On the cusp of her maturity, Emma St. James faces a problem. Namely her stepbrother who offers her two equally untenable choices: marry him or sign over her inheritance to him. Ugh! If she doesn’t, her stepbrother will have her declared insane and committed to an asylum. Emma decides to take the third option, arrange a marriage with the American grandson of an earl. All she has to do is get to Portsmouth, which considering it’s January is a bit of a problem. Privateer, Captain Robert Ashton, the Earl of Darington, also known as “Dare” has just scored the prize of his life. Enough treasure to fully restore his plundered family wealth. Now that that hurdle has been overcome, he just needs to find an appropriate wife. Unfortunately, his reputation as the “Pirate Earl” means that protective mamas won’t let their daughters marry him. Worse, it seems that someone is out to get him. First, kidnapping his sister. And then shooting him. Thankfully, he runs into a stranded Emma who capably nurses him back to health. And he finds that he’s not able to resist her. He wants Emma to be his wife. Too bad she’s already made other arrangements.
I waffled for a long time on what to give this story. And this is one of those times where I wish the half star system existed on places like Amazon and Goodreads. But I liked the premise of this story, for the most part. I liked the action and the chase of our leads having to outrun both Emma’s family and Dare’s pursuers. I liked the characters sometimes. What I didn’t like was that this book seemed massively miscategorized and mislabeled. I expected to get a rip-roaring pirate/privateer romance a la Rebecca Brandewyne or Johanna Lindsay. The blurb seemed to imply that. The listed categories implied that. What I got was an inspirational Christian romance complete with Bible verses dropped into the middle of the prose wholesale without any seeming rhyme or reason. It was jarring.
Now I don’t mind a good inspirational romance, if I know that’s what I’m signing up for. Heck, I used to work as an editor for a Christian publishing house back in the day, and I still edit Christian romance regularly. But even the use of the Bible verses wasn’t handled well. It was a fourth wall break. Additionally, many of the “steamy” scenes were too steamy for most of the Inspirational Christian Romance audience. It was incongruous.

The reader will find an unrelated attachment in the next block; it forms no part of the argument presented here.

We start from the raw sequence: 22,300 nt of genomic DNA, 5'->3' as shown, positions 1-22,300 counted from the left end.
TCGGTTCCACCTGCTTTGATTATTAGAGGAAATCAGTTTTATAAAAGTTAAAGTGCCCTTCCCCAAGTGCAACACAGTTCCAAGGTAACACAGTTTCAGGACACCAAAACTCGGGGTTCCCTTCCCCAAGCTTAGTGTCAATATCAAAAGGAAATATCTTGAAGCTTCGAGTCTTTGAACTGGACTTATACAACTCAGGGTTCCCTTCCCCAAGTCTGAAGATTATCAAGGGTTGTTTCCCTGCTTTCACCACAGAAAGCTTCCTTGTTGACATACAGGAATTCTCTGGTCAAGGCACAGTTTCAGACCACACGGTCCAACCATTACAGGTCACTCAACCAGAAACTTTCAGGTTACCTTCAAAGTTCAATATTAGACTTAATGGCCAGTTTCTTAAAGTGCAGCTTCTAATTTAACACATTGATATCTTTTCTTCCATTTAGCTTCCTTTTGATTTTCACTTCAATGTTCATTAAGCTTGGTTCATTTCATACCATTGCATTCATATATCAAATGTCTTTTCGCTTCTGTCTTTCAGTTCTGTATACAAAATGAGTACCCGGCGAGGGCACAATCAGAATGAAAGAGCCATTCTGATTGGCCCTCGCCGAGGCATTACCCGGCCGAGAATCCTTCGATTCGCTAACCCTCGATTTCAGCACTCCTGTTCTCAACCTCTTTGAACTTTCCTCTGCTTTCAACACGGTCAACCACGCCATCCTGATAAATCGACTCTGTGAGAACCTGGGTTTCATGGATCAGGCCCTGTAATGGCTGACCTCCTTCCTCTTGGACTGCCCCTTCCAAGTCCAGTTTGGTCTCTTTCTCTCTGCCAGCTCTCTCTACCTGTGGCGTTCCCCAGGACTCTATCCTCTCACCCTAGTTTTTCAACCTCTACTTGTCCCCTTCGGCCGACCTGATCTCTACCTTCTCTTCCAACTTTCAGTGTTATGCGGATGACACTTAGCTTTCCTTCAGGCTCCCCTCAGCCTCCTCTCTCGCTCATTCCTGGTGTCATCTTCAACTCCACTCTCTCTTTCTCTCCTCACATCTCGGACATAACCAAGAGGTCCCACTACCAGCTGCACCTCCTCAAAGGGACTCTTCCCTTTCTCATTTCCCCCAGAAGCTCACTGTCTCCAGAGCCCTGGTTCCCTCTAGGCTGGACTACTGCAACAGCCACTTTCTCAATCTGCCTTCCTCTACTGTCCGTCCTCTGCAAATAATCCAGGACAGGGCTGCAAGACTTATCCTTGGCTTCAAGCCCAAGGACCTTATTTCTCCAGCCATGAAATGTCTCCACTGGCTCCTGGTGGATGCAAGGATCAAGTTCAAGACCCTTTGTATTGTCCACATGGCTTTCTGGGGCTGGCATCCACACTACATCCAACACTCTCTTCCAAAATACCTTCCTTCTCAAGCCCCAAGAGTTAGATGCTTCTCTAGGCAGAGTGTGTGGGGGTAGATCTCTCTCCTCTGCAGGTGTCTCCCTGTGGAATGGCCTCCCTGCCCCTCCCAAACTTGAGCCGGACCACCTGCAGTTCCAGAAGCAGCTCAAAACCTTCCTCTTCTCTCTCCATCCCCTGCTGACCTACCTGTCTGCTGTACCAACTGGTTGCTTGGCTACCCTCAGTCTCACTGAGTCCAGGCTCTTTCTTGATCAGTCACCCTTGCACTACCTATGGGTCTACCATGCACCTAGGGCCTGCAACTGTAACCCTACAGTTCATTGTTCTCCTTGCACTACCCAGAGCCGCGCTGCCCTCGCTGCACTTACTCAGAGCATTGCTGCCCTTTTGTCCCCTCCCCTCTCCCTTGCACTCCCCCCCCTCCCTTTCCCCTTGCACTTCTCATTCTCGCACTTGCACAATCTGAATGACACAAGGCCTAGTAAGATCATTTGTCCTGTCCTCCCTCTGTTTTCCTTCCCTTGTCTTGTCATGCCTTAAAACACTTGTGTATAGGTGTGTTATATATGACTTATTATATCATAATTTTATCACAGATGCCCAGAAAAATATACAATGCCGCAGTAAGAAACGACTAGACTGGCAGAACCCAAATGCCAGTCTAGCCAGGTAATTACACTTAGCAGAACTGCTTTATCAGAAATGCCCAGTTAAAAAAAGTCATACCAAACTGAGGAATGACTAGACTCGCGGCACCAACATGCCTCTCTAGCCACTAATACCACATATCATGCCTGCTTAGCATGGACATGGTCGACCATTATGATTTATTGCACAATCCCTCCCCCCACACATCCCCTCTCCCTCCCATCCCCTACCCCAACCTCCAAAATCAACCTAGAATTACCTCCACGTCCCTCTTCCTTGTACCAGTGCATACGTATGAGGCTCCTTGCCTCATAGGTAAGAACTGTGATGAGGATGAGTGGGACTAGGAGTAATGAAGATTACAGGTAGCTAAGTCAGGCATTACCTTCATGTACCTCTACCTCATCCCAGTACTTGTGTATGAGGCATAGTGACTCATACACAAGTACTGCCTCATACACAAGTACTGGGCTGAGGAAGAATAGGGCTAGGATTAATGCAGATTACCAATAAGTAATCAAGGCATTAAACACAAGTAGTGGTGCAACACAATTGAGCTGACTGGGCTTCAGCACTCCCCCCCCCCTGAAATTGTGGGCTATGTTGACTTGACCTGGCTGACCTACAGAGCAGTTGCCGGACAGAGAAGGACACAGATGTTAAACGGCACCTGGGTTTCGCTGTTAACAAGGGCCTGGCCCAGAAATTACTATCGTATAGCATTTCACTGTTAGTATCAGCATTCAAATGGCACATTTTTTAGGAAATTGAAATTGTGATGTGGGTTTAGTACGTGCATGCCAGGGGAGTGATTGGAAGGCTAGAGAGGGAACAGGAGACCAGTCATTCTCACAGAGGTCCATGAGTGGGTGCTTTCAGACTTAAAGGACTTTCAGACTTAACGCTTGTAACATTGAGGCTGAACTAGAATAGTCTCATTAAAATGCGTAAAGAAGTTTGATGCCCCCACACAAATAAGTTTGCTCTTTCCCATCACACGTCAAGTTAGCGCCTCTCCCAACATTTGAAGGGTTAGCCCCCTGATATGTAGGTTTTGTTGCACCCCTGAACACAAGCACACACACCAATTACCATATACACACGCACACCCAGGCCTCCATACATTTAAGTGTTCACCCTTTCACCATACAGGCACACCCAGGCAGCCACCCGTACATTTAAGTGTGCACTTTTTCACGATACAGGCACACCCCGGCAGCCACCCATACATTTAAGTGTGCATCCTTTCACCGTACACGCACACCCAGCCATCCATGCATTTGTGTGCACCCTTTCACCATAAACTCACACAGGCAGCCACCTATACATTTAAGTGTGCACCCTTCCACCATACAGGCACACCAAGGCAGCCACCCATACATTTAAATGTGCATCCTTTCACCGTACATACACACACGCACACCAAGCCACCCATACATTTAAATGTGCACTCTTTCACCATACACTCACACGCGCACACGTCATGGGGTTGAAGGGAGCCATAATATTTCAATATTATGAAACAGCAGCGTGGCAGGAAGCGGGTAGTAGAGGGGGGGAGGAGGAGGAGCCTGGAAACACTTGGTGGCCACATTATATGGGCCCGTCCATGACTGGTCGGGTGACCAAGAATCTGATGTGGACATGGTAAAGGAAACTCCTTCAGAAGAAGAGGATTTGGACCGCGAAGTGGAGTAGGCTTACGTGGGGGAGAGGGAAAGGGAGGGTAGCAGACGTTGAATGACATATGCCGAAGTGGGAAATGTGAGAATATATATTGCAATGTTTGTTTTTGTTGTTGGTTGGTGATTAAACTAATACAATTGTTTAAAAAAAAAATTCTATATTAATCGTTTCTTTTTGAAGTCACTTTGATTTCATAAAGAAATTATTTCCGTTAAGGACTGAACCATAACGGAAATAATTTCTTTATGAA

I also didn’t like the historical inaccuracies. I wish authors or more likely Editors would use sites like etymology online or Google’s ngram viewer. Take the word 'pants’ for instance. It didn’t enter the English language until around 1840. Short pants (meaning underwear) came later – around 1860. Panties (as a derogatory for men’s underwear) entered shortly after Pants did. I don’t want read about "short pants” in Regencies. If it’s one thing I’ve learned from being an editor it's don’t mess up the following in historicals: food, clothing, where/how people use the bathroom, modes of address, and military/naval terminology. The author messed up all of that.
I also had trouble reading a lot of this because I couldn’t connect with the characters and I found them boring. That and at about the 15% mark I started counting the Deus ex Machinas – aka the coincidences. There’s a lot. Enough that I noticed them and started to get annoyed at them by the 29% mark. But I didn’t hate this story. I probably would have rated it higher had it been categorized correctly. But as it stands I can only give this: 2 ½ stars – rounded up to three.
(I received an ARC through NetGalley)
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